The Mayor of Fernie believes these buildings would be a welcome addition to a community that has traditionally struggled with housing availability and affordability.
Fernie City Hall was packed on Monday as council approved an amendment to the Official Community Plan Bylaw, gave three readings to zoning amendments that would rezone it from "institutional" to "residential mixed use" and "multi-family", and held a public hearing.
This is as the Fernie Family Housing Society wants to build 49 units of rental housing, which would include 35 apartments and 14 townhomes that would be a "mixed-income, mixed‐housing type, affordable housing project that aims to combine housing for families, singles, seniors and people with disabilities."
It would have five designated accessible units, a common indoor amenity area, an outdoor landscaped area, 62 parking stalls, and storage for bikes and scooters.
Mayor Ange Qualizza says those in attendance were generally very supportive of the development but did have concerns over the location.
It is proposed to be built at 1301 4th Ave adjacent to Isabella Dicken Elementary.
School District 5 is currently working on putting together a business case for replacing the school's eight portable classrooms with some sort of a singular building, following the target date of 2021 set by Education Minister Rob Fleming. More details here.
Qualizza, however, claims that this development should not have any impacts on whatever the school's replacement building ends up being.
"The land is private and neither the City nor School District 5 has any rights to it. That land has always been owned by Fernie Family Housing, so a lot of the issues that came up in discussions were a real concern from a lot of the people that see the real need for Isabella Dicken Elementary School to be replaced, that putting a building right next to that school is really going to impact it or impede it."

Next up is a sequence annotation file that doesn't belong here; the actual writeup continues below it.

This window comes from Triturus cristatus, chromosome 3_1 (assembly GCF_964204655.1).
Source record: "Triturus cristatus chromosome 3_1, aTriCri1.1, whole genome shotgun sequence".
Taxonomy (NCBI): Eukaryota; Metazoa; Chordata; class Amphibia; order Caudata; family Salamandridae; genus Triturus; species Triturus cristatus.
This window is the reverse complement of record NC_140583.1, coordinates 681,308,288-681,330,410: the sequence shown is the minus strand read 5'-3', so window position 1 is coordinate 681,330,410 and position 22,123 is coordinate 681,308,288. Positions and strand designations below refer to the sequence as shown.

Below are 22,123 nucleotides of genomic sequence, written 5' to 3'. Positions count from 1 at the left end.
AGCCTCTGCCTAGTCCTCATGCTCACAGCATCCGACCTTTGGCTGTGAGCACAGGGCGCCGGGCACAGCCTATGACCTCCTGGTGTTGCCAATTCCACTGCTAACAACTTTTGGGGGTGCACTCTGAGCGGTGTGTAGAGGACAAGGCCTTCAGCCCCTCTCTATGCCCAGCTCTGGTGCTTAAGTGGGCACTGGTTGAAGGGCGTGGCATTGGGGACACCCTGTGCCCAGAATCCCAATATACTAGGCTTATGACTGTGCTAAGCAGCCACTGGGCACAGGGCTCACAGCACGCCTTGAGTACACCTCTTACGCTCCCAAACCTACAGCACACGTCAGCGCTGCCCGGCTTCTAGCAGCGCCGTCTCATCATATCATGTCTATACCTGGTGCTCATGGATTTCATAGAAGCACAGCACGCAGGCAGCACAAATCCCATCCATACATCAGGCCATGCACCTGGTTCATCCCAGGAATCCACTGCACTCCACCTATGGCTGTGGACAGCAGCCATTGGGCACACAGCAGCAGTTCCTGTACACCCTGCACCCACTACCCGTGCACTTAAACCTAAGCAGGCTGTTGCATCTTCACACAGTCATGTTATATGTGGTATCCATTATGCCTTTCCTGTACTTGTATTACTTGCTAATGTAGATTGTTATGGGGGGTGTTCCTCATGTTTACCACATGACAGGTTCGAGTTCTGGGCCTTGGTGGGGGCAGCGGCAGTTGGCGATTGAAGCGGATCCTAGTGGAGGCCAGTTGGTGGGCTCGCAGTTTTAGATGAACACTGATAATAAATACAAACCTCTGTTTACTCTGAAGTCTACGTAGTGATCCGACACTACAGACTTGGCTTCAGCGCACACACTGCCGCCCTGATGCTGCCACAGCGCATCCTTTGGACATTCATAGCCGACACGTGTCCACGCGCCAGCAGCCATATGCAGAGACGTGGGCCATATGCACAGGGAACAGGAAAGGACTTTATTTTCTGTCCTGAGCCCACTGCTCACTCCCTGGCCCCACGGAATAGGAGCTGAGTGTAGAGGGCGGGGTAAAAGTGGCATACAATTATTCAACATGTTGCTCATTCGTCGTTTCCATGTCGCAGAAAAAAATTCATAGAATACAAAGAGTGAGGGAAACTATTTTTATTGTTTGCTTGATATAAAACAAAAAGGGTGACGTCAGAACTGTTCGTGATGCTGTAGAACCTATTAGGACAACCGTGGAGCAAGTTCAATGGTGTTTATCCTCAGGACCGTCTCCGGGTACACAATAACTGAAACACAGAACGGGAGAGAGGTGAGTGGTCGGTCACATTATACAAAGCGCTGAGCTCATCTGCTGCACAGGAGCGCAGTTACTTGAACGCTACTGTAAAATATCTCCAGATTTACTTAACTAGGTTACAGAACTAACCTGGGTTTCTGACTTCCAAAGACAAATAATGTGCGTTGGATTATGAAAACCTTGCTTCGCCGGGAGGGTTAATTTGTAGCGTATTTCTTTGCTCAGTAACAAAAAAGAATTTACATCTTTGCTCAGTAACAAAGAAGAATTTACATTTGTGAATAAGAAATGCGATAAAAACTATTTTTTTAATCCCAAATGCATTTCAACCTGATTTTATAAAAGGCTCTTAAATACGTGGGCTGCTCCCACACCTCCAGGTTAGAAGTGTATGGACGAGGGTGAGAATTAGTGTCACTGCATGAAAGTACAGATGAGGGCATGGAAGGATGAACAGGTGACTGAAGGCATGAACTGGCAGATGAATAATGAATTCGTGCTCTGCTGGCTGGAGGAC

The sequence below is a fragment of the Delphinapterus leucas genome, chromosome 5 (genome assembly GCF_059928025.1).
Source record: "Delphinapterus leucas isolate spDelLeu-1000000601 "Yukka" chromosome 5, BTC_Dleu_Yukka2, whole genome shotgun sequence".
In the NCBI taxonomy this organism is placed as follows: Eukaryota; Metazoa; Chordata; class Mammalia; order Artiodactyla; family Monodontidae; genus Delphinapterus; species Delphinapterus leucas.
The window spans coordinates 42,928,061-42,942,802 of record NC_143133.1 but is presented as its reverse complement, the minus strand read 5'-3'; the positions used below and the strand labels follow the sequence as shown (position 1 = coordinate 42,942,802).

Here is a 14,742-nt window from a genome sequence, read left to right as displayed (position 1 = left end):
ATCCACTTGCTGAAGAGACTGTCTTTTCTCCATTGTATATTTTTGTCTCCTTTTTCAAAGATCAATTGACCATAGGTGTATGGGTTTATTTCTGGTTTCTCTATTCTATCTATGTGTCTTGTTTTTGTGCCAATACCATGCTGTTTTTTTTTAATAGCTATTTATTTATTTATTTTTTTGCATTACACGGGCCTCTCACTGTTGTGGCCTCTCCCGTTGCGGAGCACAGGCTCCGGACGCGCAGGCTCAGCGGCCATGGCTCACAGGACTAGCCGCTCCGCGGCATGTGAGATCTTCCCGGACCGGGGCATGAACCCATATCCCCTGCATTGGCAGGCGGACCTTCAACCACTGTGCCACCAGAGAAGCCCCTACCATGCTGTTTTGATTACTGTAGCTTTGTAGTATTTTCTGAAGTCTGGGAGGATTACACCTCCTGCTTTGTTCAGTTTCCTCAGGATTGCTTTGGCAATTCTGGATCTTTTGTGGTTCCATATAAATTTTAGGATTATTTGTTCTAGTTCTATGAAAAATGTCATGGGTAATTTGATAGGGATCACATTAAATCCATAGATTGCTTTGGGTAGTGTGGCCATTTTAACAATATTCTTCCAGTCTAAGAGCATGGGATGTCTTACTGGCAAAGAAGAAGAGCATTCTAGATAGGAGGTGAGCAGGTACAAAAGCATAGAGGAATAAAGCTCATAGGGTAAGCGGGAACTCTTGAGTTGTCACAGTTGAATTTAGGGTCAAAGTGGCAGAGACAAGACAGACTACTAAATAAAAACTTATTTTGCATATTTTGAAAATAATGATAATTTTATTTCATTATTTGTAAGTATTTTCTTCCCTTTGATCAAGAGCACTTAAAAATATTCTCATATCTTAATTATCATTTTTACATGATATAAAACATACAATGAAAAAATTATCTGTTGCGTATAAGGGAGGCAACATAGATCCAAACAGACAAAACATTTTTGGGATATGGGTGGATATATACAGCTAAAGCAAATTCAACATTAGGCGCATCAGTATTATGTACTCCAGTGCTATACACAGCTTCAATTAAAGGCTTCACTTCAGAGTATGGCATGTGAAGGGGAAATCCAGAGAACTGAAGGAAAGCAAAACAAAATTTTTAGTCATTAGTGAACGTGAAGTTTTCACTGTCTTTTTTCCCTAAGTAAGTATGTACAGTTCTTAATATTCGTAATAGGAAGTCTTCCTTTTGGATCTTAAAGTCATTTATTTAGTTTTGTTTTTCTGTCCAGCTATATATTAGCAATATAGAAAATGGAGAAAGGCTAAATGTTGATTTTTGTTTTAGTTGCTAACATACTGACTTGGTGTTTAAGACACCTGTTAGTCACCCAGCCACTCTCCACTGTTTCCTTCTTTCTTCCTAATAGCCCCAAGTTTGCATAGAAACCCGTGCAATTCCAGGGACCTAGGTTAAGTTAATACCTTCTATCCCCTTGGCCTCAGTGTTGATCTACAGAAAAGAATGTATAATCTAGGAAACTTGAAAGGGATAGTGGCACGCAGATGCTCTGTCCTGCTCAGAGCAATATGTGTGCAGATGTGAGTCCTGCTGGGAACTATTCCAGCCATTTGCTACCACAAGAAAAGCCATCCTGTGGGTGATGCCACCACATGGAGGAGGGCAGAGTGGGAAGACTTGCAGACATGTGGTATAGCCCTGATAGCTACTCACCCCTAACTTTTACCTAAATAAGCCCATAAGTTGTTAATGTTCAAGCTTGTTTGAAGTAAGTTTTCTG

Either way, the Fernie Family Housing Society is the proponent and would be the only ones who could formally propose locations for it, whereas the City of Fernie can only approve or deny the application.
The mayor says other members of the public brought up how the complex would affect parking and traffic in the area, but she adds that the City's traffic impact assessment found that it would have no impact on residential streets.
Qualizza believes that this will be a great addition to Fernie and will go a long way in helping to address the concerns identified in their 2017 Affordable Housing Strategy.
"The groups that need housing, in particular, are seniors, single individuals, lone parent families and low-income families, so this is going to be a great opportunity. In fact, we heard in the public hearing a resident talk about the need for her and her husband to sell their family home because they just didn't want to manage it anymore and they were hoping to move into exactly this type of product."
The City of Fernie is awaiting final approval from the Ministry of Transportation and Infrastructure before potentially giving their own thumbs up.
Audio: Ange Qualizza, Mayor, City of Fernie (On this week's public hearing)
Audio: Ange Qualizza, Mayor, City of Fernie (On impacts to parking)
Audio: Ange Qualizza, Mayor, City of Fernie (On housing challenges)